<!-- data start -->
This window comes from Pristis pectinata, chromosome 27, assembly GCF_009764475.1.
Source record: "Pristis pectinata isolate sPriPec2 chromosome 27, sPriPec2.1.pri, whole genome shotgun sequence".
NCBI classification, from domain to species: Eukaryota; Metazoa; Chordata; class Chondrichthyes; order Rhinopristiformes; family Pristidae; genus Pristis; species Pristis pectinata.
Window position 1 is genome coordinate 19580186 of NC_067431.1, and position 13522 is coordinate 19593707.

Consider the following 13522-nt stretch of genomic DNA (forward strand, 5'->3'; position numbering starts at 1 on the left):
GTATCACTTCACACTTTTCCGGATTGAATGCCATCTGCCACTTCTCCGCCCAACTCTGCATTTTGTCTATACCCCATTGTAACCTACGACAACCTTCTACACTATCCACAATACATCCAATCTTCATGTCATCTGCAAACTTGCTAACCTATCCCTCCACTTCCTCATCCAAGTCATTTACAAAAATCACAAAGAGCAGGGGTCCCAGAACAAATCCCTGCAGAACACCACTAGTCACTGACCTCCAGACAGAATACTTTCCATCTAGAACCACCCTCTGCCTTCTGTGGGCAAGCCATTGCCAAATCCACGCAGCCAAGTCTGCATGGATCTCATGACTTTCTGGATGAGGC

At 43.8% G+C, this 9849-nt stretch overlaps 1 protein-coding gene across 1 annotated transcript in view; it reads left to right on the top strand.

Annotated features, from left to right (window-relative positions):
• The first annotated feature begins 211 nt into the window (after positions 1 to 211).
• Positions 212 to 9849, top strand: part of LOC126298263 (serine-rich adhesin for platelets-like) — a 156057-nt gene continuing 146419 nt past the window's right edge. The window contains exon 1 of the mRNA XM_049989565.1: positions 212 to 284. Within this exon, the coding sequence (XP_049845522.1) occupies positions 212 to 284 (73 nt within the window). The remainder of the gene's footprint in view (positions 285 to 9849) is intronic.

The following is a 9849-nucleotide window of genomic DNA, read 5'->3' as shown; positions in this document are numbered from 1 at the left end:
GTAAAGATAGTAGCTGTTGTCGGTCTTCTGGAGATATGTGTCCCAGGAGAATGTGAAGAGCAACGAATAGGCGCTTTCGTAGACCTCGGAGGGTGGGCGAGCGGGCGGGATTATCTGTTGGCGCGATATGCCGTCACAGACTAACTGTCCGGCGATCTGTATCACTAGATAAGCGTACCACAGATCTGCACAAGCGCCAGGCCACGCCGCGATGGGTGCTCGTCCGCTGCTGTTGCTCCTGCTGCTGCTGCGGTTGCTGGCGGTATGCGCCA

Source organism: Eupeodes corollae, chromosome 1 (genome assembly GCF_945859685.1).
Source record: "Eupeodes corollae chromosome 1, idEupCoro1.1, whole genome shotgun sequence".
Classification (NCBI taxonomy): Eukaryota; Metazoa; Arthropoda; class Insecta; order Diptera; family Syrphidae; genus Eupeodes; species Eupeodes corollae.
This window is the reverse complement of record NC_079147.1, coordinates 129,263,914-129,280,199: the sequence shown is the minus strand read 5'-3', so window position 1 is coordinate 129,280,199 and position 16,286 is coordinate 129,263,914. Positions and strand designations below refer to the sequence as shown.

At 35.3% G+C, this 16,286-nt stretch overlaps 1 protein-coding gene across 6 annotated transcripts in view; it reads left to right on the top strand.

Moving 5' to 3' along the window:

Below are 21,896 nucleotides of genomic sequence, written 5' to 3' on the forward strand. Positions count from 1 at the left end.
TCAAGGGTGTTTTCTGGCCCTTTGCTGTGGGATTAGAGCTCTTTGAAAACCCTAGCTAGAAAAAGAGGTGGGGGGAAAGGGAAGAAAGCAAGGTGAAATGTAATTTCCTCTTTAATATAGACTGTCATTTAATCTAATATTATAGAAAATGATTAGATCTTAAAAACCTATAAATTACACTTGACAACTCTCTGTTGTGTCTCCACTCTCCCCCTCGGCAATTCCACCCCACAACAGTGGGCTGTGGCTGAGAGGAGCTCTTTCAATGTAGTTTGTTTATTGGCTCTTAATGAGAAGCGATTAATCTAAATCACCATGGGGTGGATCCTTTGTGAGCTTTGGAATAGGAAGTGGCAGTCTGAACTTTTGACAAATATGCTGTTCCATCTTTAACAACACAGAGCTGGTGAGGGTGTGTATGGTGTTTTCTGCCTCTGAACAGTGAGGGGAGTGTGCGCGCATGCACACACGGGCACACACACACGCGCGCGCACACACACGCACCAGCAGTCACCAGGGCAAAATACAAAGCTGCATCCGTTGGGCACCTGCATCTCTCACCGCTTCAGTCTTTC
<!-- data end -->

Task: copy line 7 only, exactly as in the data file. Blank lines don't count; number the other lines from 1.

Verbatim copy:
At 43.8% G+C, this 9849-nt stretch overlaps 1 protein-coding gene across 1 annotated transcript in view; it reads left to right on the top strand.